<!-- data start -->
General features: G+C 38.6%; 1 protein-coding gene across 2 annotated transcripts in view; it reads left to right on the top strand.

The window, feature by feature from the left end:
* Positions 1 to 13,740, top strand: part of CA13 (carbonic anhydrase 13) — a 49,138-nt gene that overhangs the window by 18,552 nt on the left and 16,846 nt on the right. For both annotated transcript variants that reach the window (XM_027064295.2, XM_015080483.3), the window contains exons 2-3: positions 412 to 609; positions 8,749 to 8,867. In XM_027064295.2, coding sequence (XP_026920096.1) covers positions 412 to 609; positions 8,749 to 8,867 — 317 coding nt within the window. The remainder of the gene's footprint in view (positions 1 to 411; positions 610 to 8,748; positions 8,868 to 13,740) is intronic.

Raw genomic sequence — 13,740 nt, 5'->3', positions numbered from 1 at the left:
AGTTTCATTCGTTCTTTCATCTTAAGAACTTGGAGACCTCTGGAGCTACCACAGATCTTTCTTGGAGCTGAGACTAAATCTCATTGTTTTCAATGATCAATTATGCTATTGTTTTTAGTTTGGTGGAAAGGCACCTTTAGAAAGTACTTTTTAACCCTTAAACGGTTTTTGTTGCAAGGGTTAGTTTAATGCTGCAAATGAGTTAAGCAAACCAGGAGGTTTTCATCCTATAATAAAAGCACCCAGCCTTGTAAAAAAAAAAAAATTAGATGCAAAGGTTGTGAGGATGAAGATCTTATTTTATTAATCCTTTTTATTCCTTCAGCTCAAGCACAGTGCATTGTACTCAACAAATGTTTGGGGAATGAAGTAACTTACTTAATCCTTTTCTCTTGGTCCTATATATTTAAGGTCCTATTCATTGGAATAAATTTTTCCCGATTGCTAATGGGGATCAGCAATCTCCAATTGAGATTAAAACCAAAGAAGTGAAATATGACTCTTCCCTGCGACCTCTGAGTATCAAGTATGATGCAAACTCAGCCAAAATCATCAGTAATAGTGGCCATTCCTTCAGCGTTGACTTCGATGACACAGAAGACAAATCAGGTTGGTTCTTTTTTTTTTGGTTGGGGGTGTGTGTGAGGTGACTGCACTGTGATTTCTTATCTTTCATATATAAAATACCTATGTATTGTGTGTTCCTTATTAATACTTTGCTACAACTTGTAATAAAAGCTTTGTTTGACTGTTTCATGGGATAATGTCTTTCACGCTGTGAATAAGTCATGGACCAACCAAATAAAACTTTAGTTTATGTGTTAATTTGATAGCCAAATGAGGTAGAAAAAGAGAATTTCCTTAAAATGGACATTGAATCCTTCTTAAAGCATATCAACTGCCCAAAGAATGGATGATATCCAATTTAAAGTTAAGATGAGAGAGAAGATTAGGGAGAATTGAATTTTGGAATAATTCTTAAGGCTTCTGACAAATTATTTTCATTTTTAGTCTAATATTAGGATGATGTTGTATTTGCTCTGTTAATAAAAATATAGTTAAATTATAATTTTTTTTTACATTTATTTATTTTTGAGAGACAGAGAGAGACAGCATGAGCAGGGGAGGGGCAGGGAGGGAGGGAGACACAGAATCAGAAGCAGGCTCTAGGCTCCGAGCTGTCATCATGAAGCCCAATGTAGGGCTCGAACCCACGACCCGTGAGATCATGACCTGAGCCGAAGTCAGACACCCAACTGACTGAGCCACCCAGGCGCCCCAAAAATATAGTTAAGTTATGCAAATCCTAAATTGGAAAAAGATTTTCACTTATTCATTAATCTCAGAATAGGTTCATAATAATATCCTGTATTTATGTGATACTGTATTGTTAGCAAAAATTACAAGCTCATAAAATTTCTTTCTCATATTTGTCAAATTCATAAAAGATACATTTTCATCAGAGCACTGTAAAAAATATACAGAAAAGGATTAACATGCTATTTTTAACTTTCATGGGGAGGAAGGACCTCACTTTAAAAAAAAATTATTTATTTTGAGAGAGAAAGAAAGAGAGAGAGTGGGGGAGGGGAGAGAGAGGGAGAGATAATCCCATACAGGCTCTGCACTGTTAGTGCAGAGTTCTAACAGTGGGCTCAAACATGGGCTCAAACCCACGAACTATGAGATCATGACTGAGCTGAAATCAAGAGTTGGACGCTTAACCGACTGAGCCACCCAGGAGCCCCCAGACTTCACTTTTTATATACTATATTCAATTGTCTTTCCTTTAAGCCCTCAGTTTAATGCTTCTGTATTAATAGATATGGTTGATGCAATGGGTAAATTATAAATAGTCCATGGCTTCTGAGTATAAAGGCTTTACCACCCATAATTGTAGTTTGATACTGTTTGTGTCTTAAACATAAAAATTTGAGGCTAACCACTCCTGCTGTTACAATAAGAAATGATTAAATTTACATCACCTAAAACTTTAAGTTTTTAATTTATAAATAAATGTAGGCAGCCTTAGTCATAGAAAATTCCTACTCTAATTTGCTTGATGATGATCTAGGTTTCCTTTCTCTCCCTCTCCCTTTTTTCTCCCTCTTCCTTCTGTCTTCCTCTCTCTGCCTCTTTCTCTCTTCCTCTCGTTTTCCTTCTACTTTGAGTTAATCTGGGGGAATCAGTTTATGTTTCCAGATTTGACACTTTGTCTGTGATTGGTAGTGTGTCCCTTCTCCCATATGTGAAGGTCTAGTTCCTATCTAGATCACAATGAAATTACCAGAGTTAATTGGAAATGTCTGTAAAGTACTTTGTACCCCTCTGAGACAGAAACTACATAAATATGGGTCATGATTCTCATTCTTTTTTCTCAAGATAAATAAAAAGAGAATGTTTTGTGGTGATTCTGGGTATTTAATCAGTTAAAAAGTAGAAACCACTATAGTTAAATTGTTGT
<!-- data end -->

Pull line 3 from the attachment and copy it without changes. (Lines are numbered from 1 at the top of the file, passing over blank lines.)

* Positions 1 to 13,740, top strand: part of CA13 (carbonic anhydrase 13) — a 49,138-nt gene that overhangs the window by 18,552 nt on the left and 16,846 nt on the right. For both annotated transcript variants that reach the window (XM_027064295.2, XM_015080483.3), the window contains exons 2-3: positions 412 to 609; positions 8,749 to 8,867. In XM_027064295.2, coding sequence (XP_026920096.1) covers positions 412 to 609; positions 8,749 to 8,867 — 317 coding nt within the window. The remainder of the gene's footprint in view (positions 1 to 411; positions 610 to 8,748; positions 8,868 to 13,740) is intronic.